The Duluth city directory for 1909-1910 shows Oscar living in Proctor but I can’t find him in the 1910 census there. I did find an Oscar Hagen living in Duluth as a boarder in a household where there were other boarders who had come from Norway, but Annie and the children are not listed. My theory is that she was homesick and depressed from having lost her babies and went back to Norway leaving Oscar in Duluth working for the railroad as a painter.

We know that Oscar joined Annie and the children in Norway at one point. When I visited Norway in 1999 I was shown the house they lived in while they were there. It was called “Nystuen” and was very near the house Great-grandpa Dybdal lived in when he was alive. It was in this house that Alf W. “Snick” (not sure what the W stood for) was born on September 16, 1911.

On April 17, 1912 they left Norway once more on the ship Oslo for Hull, England, took the train to Liverpool and sailed on the Arabic, arriving in Boston, MA on May 3, 1912. It’s hard to imagine how difficult it must’ve been for them to travel back then, especially with little kids. First, they had to get from Toten to Oslo somehow; train/bus? Then, after arriving in Hull, the train to Liverpool. None of the modern day conveniences were available and they had to bring their food, diapers and whatever else they required with them. Besides that, Annie was already pregnant again! Their destination, as reported on the ship’s manifest, was Duluth, MN to join “Uncle” Hans Ostdahl. I imagine they would have taken a train to MN. I always wonder how they could afford to do all this traveling.

Another passenger on the Arabic was Inga Evang, from Toten, who was going to join her father, Anton, in St. Paul, MN. She was later married to a man by the last name of Lee, according to information from a cousin in Norway. I have childhood memories of Aunt Esther and Grandma Hagen telling tales about Inga Lee and her son, Robert, and laughing like crazy. I never met Inga but I got the impression she liked to put on airs now and then and Grandma thought she was pretty “high falutin”. Esther used to mimic her with a great Norwegian accent saying “I can stop on a dot”. Evidently Inga’s driving left something to be desired.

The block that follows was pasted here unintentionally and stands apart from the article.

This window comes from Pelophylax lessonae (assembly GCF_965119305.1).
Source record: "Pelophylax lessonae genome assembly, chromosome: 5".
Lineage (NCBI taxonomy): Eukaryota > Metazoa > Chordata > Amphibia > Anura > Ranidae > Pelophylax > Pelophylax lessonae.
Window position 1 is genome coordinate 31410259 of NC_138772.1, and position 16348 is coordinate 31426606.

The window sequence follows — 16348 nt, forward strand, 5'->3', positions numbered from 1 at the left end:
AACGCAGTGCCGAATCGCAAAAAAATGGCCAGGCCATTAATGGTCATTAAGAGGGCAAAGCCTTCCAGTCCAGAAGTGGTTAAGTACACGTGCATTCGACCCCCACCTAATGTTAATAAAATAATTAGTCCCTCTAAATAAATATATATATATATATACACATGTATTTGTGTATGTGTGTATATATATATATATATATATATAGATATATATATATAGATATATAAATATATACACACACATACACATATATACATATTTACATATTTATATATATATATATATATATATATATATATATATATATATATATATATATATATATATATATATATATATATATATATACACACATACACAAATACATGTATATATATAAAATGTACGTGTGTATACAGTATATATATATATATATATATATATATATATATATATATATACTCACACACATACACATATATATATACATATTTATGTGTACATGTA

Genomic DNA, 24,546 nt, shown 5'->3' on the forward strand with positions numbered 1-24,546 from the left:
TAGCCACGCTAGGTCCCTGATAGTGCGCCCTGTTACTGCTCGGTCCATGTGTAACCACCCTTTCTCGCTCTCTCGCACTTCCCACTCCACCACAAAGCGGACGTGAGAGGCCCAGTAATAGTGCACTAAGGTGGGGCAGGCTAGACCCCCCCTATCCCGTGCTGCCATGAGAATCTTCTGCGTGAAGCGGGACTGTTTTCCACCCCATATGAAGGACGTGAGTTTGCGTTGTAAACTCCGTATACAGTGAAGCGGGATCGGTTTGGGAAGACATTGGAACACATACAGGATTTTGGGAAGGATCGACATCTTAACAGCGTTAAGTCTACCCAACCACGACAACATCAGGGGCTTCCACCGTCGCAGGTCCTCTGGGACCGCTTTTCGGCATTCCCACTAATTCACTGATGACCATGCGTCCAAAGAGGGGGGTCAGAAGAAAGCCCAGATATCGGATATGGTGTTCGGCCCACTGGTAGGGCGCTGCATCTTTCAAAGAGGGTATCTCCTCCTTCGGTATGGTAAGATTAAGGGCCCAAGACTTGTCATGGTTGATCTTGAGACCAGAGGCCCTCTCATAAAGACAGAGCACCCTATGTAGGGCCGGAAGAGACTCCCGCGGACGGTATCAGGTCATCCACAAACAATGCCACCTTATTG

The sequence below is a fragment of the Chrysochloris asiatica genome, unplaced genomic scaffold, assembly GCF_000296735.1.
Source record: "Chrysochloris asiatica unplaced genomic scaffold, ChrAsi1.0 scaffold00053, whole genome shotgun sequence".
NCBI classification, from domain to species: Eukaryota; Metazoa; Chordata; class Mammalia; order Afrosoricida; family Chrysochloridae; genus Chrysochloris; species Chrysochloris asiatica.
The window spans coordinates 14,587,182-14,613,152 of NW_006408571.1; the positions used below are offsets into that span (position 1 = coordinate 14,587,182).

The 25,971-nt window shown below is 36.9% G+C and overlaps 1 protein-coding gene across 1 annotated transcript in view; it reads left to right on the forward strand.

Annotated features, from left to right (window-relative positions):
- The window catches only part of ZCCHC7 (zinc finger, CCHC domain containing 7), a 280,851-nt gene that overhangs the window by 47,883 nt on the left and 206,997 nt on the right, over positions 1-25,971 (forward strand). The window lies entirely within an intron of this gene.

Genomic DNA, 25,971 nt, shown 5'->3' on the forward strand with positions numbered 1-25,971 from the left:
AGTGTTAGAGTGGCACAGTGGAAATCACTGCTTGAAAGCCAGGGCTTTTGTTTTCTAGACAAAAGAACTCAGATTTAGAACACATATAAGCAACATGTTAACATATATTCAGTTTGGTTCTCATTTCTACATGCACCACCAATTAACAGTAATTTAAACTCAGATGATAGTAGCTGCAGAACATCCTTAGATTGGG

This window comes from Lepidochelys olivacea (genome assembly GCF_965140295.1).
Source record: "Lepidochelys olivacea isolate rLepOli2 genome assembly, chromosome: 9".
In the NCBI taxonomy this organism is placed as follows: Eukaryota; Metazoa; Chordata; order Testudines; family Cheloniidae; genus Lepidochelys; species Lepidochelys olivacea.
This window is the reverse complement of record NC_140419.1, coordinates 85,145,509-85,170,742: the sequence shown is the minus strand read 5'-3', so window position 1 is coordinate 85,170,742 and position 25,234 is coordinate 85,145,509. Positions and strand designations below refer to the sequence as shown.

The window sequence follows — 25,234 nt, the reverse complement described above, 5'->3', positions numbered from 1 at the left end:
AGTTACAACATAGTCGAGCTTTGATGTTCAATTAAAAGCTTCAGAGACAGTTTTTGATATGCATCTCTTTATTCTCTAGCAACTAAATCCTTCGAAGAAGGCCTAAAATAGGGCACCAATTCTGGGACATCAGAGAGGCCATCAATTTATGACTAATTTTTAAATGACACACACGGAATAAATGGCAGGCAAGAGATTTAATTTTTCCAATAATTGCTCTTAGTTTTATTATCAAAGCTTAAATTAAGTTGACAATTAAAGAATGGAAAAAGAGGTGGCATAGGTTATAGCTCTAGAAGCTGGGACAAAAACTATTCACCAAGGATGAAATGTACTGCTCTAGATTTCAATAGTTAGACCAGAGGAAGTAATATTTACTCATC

On September 6, 1912 Myrtle was born. Census records show she was born in MN but I haven’t found a birth certificate for her yet. Esther was born in Parkland, WA on May 29, 1914. How in the world did they get around like that? Lester’s birth occurred January 8, 1916 and Edward (Eddie Boy) was born November 3, 1920, both in St. Paul, MN. Eddie Boy died in a car accident near Forest Lake, MN on August 3, 1933 at the age of 12.

 

2 Comments

2 thoughts on “Norwegian

  1. Thank you so much for the information on my family. i had very little knowledge of my father’s family. my name is Heather Hagen. My Great grandpa is Oscar I Hagen. I appreciate you documenting our family history. Did you know that they had tickets to board the titanic to come to America and they were late, and missed it. Good thing. huh?
    Thank you again.

  2. This is wonderful, thank you so much! My Great Grand Father is also Oscar Hagen, my GrandMother – Esther.
    Kari Swanson Gibson